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Jesus’ Claim to Be the Messiah

 

I’m afraid I have been sidetracked from my thread within a thread within a thread, but now want to get back to it.  This particular sub-sub-thread is about whether Jesus considered himself to be the Jewish messiah.  My view is that Yes he did.  But he meant something very specific by that, and it is not what most people (Christians and non-Christians) today mean by it.

Recall what I have tried to show thus far.  There were various expectations of what the messiah would be like among Jews of Jesus’ day – a political ruler over Israel, a great priest who ruled God’s people through God’s law, a cosmic judge of the earth who would destroy God’s enemies in a cataclysmic act of judgment.   All these views had one thing in common: the future messiah would be a figure of grandeur and might who would come with the authority and power of God.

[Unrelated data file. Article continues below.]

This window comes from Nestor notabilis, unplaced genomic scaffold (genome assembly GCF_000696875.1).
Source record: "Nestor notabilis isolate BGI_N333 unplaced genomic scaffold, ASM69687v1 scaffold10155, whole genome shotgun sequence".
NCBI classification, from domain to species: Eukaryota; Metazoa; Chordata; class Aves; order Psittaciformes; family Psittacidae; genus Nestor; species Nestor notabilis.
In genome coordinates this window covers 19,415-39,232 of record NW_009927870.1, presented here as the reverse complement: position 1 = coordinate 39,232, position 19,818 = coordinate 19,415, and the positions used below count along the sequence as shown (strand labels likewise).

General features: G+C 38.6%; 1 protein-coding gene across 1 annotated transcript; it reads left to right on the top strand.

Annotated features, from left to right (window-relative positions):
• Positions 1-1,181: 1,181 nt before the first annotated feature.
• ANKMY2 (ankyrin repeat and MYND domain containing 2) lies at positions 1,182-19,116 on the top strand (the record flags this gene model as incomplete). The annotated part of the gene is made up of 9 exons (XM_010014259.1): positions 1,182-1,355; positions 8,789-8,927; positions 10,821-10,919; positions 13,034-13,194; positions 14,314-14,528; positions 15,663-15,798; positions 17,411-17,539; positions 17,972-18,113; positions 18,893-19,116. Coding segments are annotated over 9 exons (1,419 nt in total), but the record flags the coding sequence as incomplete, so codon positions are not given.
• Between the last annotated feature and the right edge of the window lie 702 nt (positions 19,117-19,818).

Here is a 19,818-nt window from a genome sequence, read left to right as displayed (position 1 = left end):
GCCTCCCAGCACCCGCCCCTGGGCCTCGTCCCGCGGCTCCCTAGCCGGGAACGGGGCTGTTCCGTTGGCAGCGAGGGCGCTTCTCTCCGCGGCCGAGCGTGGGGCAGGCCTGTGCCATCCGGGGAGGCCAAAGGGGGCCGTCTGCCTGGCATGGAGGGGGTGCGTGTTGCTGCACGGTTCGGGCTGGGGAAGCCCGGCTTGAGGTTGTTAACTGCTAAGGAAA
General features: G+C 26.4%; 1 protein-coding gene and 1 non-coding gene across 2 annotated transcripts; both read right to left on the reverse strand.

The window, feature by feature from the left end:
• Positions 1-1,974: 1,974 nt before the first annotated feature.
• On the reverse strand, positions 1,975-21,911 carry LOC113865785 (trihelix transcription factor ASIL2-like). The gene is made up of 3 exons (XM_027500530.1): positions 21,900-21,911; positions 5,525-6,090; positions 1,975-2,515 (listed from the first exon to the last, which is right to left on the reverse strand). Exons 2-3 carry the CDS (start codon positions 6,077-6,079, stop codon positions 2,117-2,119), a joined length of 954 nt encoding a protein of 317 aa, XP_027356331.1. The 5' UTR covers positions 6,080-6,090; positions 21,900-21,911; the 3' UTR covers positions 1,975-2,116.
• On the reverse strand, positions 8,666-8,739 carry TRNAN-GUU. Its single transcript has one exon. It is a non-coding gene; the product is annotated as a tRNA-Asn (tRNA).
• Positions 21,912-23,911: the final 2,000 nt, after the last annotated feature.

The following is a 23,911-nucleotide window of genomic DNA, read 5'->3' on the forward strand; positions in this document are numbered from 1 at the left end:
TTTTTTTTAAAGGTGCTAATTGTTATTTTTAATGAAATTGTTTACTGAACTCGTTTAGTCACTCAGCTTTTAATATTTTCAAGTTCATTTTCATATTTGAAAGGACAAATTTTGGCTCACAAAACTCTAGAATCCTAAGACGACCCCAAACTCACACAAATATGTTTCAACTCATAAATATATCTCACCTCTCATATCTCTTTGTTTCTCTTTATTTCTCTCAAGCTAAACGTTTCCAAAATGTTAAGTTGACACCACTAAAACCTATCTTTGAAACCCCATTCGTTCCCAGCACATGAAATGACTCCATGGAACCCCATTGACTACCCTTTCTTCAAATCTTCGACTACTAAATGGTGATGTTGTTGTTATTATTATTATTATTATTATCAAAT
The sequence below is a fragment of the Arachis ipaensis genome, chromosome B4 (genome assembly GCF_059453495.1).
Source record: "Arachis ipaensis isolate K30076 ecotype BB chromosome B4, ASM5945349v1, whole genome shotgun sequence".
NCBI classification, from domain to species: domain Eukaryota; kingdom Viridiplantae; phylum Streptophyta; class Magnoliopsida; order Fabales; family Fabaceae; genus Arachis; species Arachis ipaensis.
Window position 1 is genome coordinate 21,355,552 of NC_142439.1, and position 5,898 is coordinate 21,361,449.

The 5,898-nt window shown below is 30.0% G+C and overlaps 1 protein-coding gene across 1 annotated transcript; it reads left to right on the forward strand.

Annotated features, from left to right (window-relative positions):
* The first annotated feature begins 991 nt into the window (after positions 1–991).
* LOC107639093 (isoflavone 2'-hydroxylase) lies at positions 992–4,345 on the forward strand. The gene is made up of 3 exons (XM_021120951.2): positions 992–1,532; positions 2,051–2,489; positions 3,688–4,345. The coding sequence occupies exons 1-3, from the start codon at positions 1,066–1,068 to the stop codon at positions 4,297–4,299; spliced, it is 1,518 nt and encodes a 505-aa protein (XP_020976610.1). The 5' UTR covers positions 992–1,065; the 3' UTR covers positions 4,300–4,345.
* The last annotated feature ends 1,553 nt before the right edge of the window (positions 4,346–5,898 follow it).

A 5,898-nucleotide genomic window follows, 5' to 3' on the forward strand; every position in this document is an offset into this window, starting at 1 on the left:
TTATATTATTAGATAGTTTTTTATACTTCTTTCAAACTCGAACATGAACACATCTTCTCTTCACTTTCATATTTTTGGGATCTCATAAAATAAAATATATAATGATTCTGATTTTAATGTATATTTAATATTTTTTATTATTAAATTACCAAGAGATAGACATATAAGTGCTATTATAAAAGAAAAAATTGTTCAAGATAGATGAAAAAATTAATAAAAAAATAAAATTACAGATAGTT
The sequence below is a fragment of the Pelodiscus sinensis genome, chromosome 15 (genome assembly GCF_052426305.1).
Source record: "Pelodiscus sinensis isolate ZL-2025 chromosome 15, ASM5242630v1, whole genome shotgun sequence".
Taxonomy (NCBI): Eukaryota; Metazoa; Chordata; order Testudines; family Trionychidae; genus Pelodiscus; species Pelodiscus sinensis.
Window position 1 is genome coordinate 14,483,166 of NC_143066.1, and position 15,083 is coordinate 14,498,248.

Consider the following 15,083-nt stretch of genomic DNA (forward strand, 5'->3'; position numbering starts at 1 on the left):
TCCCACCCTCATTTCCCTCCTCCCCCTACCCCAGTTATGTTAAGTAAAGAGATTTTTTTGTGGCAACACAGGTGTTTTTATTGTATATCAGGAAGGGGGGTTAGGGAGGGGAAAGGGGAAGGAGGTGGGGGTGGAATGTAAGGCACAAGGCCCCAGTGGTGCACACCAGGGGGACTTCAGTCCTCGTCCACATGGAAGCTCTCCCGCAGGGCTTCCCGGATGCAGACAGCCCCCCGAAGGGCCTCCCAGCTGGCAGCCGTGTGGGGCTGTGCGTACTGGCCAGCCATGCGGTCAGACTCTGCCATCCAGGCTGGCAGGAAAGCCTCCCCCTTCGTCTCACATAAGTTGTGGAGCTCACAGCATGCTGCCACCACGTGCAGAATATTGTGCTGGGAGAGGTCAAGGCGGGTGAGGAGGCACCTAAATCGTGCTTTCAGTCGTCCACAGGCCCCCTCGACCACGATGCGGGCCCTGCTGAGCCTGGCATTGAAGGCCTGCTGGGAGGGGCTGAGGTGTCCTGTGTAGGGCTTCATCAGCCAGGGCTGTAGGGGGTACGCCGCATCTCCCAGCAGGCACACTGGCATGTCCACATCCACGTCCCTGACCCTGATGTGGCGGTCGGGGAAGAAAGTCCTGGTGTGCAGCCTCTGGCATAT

And who was Jesus?  For most people of his day, Jesus was just the opposite – an itinerant Jewish preacher from the backwaters of rural Galilee who ended up on the wrong side of the law and was tortured and executed for his efforts.  He didn’t destroy God’s enemies.  He was crushed by them.

In establishing that Jesus nonetheless considered himself to be the messiah I have so far made two points:

  • Jesus was considered the messiah by his followers after his death, so much so that “Christ” became the most common designation for him. Nothing about his crucifixion, or the belief in his resurrection, would have led anyone to think he was the messiah (since the messiah was not supposed to be raised from the dead, let alone humiliated and crucified).  So he must have been called the messiah *before* his followers came to believe in his resurrection.  But the question is: did Jesus himself tell his followers this?  To get to *that* question we have to consider what we know about what Jesus told his followers in general.
  • Jesus’ proclamation was all about the coming kingdom of God. He was an apocalypticist who believed that God would soon intervene in the course of history, overthrow the forces of evil, and establish a good (and very real, political) kingdom here on earth.  His listeners had to turn to God in preparation for this imminent end.